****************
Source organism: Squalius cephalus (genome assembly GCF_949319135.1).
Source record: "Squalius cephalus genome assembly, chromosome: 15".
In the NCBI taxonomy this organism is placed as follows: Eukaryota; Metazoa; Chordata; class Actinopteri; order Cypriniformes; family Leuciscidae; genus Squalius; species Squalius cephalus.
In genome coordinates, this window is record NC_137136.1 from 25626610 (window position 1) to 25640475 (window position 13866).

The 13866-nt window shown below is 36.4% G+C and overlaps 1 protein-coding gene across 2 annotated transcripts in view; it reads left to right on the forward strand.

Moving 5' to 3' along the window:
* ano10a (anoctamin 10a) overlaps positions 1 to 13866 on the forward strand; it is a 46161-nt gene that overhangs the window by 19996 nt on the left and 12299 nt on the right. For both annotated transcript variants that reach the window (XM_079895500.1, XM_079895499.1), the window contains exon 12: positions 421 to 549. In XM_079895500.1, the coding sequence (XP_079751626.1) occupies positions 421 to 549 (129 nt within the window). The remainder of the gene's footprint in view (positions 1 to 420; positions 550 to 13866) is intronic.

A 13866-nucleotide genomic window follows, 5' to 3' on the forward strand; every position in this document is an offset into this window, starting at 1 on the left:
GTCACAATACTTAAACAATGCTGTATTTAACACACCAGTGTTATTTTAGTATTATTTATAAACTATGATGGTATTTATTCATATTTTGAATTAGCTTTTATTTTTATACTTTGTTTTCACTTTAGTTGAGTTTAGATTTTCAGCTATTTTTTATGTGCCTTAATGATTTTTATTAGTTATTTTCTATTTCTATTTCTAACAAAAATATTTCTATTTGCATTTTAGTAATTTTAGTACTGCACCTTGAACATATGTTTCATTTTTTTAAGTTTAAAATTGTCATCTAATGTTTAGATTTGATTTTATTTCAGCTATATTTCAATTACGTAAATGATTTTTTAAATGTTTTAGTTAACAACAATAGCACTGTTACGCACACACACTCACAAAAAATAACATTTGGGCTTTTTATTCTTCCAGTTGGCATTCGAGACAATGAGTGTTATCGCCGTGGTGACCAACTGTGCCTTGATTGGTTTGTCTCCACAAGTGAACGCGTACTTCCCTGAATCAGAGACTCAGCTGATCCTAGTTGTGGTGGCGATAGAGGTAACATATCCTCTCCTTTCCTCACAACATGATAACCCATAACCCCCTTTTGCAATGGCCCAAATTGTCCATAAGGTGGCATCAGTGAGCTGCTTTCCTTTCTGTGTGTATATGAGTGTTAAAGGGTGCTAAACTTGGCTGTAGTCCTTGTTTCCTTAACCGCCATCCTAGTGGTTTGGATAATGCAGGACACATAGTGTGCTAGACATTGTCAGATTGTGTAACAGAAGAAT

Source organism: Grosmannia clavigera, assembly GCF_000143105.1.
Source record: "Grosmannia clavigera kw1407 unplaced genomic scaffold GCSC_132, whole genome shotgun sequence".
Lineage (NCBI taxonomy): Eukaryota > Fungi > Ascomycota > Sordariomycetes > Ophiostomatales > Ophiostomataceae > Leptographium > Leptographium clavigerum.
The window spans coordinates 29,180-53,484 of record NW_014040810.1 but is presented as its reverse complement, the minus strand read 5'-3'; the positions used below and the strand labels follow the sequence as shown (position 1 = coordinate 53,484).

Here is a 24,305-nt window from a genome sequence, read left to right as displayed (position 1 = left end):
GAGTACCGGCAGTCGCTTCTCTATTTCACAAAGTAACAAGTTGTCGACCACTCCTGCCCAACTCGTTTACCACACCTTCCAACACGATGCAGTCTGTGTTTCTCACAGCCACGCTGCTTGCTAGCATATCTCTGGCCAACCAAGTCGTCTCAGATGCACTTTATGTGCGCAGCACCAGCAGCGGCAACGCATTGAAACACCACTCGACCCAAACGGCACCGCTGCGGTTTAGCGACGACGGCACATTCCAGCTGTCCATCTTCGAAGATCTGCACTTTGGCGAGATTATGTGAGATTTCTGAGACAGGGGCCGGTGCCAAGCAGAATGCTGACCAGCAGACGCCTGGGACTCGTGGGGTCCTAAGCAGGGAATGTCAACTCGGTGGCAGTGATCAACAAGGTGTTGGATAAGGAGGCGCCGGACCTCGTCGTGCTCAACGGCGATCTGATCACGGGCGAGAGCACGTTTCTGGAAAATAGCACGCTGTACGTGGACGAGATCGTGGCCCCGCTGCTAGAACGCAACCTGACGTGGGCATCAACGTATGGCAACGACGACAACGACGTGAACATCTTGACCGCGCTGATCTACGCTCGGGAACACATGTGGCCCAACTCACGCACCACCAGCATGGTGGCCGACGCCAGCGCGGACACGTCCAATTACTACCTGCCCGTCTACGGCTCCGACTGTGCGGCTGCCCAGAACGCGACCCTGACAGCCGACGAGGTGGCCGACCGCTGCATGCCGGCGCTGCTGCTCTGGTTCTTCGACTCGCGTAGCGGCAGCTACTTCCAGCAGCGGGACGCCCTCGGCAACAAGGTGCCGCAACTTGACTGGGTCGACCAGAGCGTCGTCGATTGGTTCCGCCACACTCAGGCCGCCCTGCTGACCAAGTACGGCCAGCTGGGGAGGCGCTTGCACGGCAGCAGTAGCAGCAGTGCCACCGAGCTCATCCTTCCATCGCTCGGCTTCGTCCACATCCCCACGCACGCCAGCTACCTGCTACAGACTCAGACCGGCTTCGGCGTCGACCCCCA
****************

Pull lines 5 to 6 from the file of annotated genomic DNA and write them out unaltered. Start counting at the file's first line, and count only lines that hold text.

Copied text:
The 13866-nt window shown below is 36.4% G+C and overlaps 1 protein-coding gene across 2 annotated transcripts in view; it reads left to right on the forward strand.

Moving 5' to 3' along the window: